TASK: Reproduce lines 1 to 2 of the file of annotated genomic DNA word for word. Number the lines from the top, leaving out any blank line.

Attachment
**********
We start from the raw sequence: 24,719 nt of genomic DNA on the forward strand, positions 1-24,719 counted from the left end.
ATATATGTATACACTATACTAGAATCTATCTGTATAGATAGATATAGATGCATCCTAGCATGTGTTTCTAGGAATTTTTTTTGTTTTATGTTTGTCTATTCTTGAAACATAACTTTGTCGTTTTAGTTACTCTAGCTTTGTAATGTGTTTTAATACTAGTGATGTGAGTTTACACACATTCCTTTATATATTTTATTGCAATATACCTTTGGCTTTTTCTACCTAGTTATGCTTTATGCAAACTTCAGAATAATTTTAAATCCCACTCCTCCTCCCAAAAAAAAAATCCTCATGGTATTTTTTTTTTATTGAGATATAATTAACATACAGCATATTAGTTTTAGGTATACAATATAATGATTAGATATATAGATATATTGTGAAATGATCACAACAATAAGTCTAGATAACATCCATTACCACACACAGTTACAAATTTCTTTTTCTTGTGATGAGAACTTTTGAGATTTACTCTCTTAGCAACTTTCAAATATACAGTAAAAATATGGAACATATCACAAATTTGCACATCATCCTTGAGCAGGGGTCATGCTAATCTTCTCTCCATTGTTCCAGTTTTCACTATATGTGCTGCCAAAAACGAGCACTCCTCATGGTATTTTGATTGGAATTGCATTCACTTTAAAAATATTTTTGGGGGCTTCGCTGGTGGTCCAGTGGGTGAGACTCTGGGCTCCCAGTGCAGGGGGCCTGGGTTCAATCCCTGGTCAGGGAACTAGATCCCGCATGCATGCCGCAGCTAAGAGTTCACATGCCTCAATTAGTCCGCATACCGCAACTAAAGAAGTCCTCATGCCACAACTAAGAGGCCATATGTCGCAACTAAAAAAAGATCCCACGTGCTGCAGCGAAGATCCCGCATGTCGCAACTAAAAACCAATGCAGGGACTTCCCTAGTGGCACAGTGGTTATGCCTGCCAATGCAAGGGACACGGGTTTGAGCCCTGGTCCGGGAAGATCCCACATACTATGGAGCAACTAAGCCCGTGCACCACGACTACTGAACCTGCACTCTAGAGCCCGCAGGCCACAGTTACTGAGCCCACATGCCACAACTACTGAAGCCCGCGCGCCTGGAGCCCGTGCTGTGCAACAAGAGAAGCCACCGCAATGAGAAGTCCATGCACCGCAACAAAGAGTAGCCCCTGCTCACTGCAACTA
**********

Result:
We start from the raw sequence: 24,719 nt of genomic DNA on the forward strand, positions 1-24,719 counted from the left end.
ATATATGTATACACTATACTAGAATCTATCTGTATAGATAGATATAGATGCATCCTAGCATGTGTTTCTAGGAATTTTTTTTGTTTTATGTTTGTCTATTCTTGAAACATAACTTTGTCGTTTTAGTTACTCTAGCTTTGTAATGTGTTTTAATACTAGTGATGTGAGTTTACACACATTCCTTTATATATTTTATTGCAATATACCTTTGGCTTTTTCTACCTAGTTATGCTTTATGCAAACTTCAGAATAATTTTAAATCCCACTCCTCCTCCCAAAAAAAAAATCCTCATGGTATTTTTTTTTTATTGAGATATAATTAACATACAGCATATTAGTTTTAGGTATACAATATAATGATTAGATATATAGATATATTGTGAAATGATCACAACAATAAGTCTAGATAACATCCATTACCACACACAGTTACAAATTTCTTTTTCTTGTGATGAGAACTTTTGAGATTTACTCTCTTAGCAACTTTCAAATATACAGTAAAAATATGGAACATATCACAAATTTGCACATCATCCTTGAGCAGGGGTCATGCTAATCTTCTCTCCATTGTTCCAGTTTTCACTATATGTGCTGCCAAAAACGAGCACTCCTCATGGTATTTTGATTGGAATTGCATTCACTTTAAAAATATTTTTGGGGGCTTCGCTGGTGGTCCAGTGGGTGAGACTCTGGGCTCCCAGTGCAGGGGGCCTGGGTTCAATCCCTGGTCAGGGAACTAGATCCCGCATGCATGCCGCAGCTAAGAGTTCACATGCCTCAATTAGTCCGCATACCGCAACTAAAGAAGTCCTCATGCCACAACTAAGAGGCCATATGTCGCAACTAAAAAAAGATCCCACGTGCTGCAGCGAAGATCCCGCATGTCGCAACTAAAAACCAATGCAGGGACTTCCCTAGTGGCACAGTGGTTATGCCTGCCAATGCAAGGGACACGGGTTTGAGCCCTGGTCCGGGAAGATCCCACATACTATGGAGCAACTAAGCCCGTGCACCACGACTACTGAACCTGCACTCTAGAGCCCGCAGGCCACAGTTACTGAGCCCACATGCCACAACTACTGAAGCCCGCGCGCCTGGAGCCCGTGCTGTGCAACAAGAGAAGCCACCGCAATGAGAAGTCCATGCACCGCAACAAAGAGTAGCCCCTGCTCACTGCAACTA